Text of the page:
The 8.5-tonne spacecraft reentered the Earth’s atmosphere at approximately 00:16 UTC on 2 April 2018 over the South Pacific Ocean a 24.5 °S 151.1 °W. This was about 3,600 kilometers (1,900 nautical miles) from Point Nemo. As the spacecraft made an uncontrolled reentry, this was an unintended coincidence.
According to the Chinese state news agency Xinhua, the station mostly burnt up upon re-entry. A fisherman from the nearby island of Maupiti was able to witness the event. It was the largest spacecraft to re-enter the atmosphere since Fobos-Grunt (see notes 2) in January 2012.
Related: What happens to old spacecraft?
In fact, every few years, uncontrolled spacecraft of this size enter the Earth’s atmosphere.
For example, the 5,900-kilogram (13,000 lb) NASA-operated orbital observatory Upper Atmosphere Research Satellite (UARS) decommissioned and re-entered Earth’s atmosphere on 24 September 2011. It ultimately impacted a remote area of the Pacific Ocean. Some decommissioned spacecraft have returned so remotely that there was no visual evidence of their fall.
Largest uncontrolled spacecraft reentries
Spacecraft | Reentry mass (in tonnes) | Date | Location
- Apollo BP-13/Saturn SA-6 | 16.2 | June 1, 1964 | Pacific Ocean
- Almaz-1 space station (Salyut-2) | 16.3 | May 28, 1973 | Pacific Ocean, near Fiji
- Apollo BP-15/Saturn SA-7 | 16.4 | September 22, 1964
- N-6 No. 1 satellite (Proton-4) | 17.0 | July 24, 1964 | Unknown
- Saturn SA-5 rocket/Jupiter nosecone | 17.2 | April 30, 1966 | Brazil
- DOS 3 space station (Kosmos-557) | 18.5 | May 22, 1973 | Indian Ocean
- DOS 6 space station/TKS-M module (Salyut-7/Kosmos-1686) | 39.0? | February 7, 1991 | Argentina
- Saturn S-II-13 (Skylab rocket) | 45.1 | January 11, 1975 | Atlantic Ocean (west of Madeira)
- Skylab space station | 75.7 | July 11, 1979 | Australia
- OV-102 Space Shuttle Columbia (STS-107) | 106.4 | February 1, 2003 | Texas/Louisiana
Point Nemo Location
The coordinates of Point Nemo are: 48°52’36.0”S 123°23’36.0”W (48 degrees 52 minutes 36 seconds south latitude and 123 degrees 23 minutes 36 seconds west longitude)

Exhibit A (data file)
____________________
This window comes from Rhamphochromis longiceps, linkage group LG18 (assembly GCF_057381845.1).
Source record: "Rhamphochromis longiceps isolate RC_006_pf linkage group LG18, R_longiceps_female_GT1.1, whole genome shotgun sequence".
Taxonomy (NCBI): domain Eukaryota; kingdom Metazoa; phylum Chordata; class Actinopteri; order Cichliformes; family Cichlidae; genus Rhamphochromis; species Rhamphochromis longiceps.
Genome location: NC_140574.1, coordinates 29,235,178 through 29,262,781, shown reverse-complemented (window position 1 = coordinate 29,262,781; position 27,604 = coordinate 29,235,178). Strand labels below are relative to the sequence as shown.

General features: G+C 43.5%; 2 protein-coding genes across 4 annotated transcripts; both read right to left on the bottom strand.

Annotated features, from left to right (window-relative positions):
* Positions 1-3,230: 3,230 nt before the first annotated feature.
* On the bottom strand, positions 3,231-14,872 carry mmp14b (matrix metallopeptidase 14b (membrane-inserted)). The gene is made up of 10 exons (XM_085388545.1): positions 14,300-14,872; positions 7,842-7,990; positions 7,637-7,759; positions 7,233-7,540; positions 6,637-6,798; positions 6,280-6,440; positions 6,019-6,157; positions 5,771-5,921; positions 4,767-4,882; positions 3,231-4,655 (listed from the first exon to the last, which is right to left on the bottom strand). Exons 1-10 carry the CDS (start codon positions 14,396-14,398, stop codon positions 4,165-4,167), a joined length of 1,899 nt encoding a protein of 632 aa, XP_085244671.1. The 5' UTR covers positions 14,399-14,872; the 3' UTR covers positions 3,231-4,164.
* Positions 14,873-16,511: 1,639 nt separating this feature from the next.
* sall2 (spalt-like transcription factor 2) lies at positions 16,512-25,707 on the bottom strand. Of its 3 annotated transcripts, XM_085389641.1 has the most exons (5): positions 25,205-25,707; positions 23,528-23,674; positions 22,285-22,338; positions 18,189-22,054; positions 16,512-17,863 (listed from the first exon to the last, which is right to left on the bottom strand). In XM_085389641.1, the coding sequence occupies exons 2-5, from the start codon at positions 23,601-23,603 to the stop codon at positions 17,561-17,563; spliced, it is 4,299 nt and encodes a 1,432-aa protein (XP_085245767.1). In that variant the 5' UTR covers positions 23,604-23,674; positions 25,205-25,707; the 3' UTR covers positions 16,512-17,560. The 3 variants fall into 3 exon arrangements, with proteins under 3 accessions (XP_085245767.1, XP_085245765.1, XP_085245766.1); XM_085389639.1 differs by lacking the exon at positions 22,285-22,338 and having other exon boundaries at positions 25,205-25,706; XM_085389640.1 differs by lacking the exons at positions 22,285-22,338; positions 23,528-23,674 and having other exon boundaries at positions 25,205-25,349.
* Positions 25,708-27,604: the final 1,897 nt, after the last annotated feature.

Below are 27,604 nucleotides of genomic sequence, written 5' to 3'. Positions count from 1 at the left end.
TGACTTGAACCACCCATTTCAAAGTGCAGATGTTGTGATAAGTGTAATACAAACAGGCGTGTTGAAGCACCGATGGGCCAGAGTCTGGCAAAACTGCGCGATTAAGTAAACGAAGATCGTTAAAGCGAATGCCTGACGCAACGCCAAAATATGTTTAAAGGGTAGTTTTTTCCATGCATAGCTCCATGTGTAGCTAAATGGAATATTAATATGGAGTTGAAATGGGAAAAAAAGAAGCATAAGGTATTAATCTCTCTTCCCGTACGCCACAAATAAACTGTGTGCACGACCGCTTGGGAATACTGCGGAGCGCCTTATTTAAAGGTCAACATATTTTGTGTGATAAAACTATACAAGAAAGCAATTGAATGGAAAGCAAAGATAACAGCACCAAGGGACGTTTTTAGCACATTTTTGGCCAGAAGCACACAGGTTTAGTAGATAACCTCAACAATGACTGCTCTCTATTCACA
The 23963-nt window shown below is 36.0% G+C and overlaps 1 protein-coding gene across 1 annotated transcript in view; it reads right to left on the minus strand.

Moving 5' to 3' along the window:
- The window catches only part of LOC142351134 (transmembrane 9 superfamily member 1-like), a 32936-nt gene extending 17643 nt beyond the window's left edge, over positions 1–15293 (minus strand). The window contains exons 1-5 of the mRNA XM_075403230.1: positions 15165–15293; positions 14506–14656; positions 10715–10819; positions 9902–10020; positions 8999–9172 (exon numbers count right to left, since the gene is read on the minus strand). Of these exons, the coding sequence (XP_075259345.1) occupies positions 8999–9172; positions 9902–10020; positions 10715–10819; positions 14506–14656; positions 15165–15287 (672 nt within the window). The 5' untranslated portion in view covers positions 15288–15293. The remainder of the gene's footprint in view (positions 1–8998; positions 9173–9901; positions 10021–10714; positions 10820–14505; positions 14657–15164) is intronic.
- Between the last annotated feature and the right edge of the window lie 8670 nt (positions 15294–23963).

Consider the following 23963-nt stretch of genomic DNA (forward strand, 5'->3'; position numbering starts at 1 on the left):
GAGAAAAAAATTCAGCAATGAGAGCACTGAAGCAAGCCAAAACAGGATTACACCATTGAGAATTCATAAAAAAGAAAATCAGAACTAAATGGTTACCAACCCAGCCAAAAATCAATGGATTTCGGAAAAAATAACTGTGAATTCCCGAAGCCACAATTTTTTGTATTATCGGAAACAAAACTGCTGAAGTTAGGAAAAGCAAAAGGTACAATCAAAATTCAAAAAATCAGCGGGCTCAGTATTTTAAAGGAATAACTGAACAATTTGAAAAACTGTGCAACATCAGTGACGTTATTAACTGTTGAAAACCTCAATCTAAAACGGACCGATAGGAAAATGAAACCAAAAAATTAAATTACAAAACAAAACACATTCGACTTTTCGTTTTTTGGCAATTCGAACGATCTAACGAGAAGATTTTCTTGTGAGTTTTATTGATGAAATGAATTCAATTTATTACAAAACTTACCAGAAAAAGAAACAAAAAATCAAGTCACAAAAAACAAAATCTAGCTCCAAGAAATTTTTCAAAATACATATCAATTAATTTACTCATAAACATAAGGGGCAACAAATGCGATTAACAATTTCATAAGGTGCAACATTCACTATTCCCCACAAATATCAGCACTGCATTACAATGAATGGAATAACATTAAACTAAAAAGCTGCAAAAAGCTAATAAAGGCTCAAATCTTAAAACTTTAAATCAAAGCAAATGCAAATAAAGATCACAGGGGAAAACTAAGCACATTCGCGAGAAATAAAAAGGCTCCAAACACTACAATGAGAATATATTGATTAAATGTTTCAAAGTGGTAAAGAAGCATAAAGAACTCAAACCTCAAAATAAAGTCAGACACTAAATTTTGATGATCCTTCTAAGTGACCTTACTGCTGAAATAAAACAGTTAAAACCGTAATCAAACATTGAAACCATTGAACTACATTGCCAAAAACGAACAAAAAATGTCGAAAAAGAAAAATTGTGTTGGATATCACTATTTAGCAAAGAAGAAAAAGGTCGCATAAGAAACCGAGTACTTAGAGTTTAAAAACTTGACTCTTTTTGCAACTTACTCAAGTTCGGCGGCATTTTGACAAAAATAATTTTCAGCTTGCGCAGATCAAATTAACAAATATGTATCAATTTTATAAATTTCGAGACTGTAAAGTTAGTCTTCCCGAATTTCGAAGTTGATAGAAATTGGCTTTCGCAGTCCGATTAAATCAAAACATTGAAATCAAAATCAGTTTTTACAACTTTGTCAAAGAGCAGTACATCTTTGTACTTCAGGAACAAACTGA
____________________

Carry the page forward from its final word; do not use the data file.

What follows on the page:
The location of Point Nemo (or the Oceanic pole of inaccessibility) on Google Maps.
- A pole of inaccessibility often refers to the most distant point from the coastline, implying a maximum degree of continentality. For example, the northern pole of inaccessibility, sometimes known as the Arctic pole of inaccessibility, or just the Arctic pole, is located on the Arctic Ocean pack ice at a distance farthest from any landmass. It is 1,008 km (626 mi) from the three closest landmasses. The southern pole of inaccessibility is the point on the Antarctic continent most distant from the Southern Ocean. A variety of coordinate locations have been given for this pole. The discrepancies are due to the question of whether the “coast” is measured to the grounding line or to the edges of ice shelves, the difficulty of determining the location of the “solid” coastline, the movement of ice sheets, and improvements in the accuracy of survey data over the years, as well as possible topographical errors. It commonly refers to the site of the Soviet Union research station, which was constructed at 82°06’S 54°58’E (though some sources give 83°06’S 54°58’E). This lies 878 km (546 mi) from the South Pole, at an elevation of 3,718 meters (12,198 feet). Using different criteria, the Scott Polar Research Institute locates this pole at 85°50’S 65°47’E. According to ThePoles.com, the point farthest from the sea accounting only for the Antarctic land surface proper is at 82°53’14″S 55°4’30″E, and the farthest point when ice sheets are taken into account is 83°50’37″S 65°43’30″E. These points, calculated by the British Antarctic Survey, are quoted as being “the most accurate measure available” (as of 2005). Either way, the southern pole of inaccessibility is far more remote and difficult to reach than the geographic South Pole.
- Fobos-Grunt or Phobos-Grunt (Russian: Фобос-Грунт, literally “Phobos-Ground”) was an attempted Russian sample return mission to Phobos, one of the moons of Mars. It was launched on 9 November 2011 at 02:16 local time (8 November 2011, 20:16 UTC) from the Baikonur Cosmodrome, but subsequent rocket burns intended to set the craft on a course for Mars failed, leaving it stranded in low Earth orbit. Efforts to reactivate the craft were unsuccessful, and it fell back to Earth in an uncontrolled re-entry on 15 January 2012, over the Pacific Ocean west of Chile.
- “The Place Furthest from Land is known as Point Nemo” on BBC Earth
- Captain Nemo on Wikipedia
- Tiangong-1 on Wikipedia
- Point Nemo on Wikipedia
- Point Nemo on Atlas Obscura
- 8 facts about Point Nemo on the Volvo Ocean Race website
- Point Nemo, Earth’s watery graveyard for spacecraft on Phys.org
- “Point Nemo is the most remote oceanic spot – yet it’s still awash with plastic” on The Guardian
- Fobos-Grunt on Wikipedia